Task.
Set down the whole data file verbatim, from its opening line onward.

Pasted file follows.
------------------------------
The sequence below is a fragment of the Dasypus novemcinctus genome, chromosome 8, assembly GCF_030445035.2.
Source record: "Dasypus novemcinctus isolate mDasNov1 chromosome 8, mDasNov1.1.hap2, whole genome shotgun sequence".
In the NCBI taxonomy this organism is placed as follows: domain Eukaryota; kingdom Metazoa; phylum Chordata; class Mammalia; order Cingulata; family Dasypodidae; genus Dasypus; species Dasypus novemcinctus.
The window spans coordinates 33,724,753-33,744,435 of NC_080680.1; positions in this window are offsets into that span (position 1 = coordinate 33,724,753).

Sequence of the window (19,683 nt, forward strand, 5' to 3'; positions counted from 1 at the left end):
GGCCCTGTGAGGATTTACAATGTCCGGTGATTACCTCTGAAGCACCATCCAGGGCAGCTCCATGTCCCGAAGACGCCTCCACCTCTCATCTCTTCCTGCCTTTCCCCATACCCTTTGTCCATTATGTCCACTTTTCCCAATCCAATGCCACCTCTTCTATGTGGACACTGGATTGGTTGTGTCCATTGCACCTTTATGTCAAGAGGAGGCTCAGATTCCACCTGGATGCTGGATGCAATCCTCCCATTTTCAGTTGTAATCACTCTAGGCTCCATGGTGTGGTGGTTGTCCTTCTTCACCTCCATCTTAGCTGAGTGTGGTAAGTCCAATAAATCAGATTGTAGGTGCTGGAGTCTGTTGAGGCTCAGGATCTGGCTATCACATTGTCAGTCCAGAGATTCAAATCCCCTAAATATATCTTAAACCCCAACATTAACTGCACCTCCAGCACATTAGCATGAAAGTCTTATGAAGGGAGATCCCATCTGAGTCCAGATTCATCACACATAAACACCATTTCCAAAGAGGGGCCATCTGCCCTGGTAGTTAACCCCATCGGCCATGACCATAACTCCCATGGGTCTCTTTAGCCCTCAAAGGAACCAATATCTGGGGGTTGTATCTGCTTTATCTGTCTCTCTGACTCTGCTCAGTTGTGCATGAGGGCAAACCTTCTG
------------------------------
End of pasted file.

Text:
The sequence below is a fragment of the Dasypus novemcinctus genome, chromosome 8, assembly GCF_030445035.2.
Source record: "Dasypus novemcinctus isolate mDasNov1 chromosome 8, mDasNov1.1.hap2, whole genome shotgun sequence".
In the NCBI taxonomy this organism is placed as follows: domain Eukaryota; kingdom Metazoa; phylum Chordata; class Mammalia; order Cingulata; family Dasypodidae; genus Dasypus; species Dasypus novemcinctus.
The window spans coordinates 33,724,753-33,744,435 of NC_080680.1; positions in this window are offsets into that span (position 1 = coordinate 33,724,753).

Sequence of the window (19,683 nt, forward strand, 5' to 3'; positions counted from 1 at the left end):
GGCCCTGTGAGGATTTACAATGTCCGGTGATTACCTCTGAAGCACCATCCAGGGCAGCTCCATGTCCCGAAGACGCCTCCACCTCTCATCTCTTCCTGCCTTTCCCCATACCCTTTGTCCATTATGTCCACTTTTCCCAATCCAATGCCACCTCTTCTATGTGGACACTGGATTGGTTGTGTCCATTGCACCTTTATGTCAAGAGGAGGCTCAGATTCCACCTGGATGCTGGATGCAATCCTCCCATTTTCAGTTGTAATCACTCTAGGCTCCATGGTGTGGTGGTTGTCCTTCTTCACCTCCATCTTAGCTGAGTGTGGTAAGTCCAATAAATCAGATTGTAGGTGCTGGAGTCTGTTGAGGCTCAGGATCTGGCTATCACATTGTCAGTCCAGAGATTCAAATCCCCTAAATATATCTTAAACCCCAACATTAACTGCACCTCCAGCACATTAGCATGAAAGTCTTATGAAGGGAGATCCCATCTGAGTCCAGATTCATCACACATAAACACCATTTCCAAAGAGGGGCCATCTGCCCTGGTAGTTAACCCCATCGGCCATGACCATAACTCCCATGGGTCTCTTTAGCCCTCAAAGGAACCAATATCTGGGGGTTGTATCTGCTTTATCTGTCTCTCTGACTCTGCTCAGTTGTGCATGAGGGCAAACCTTCTG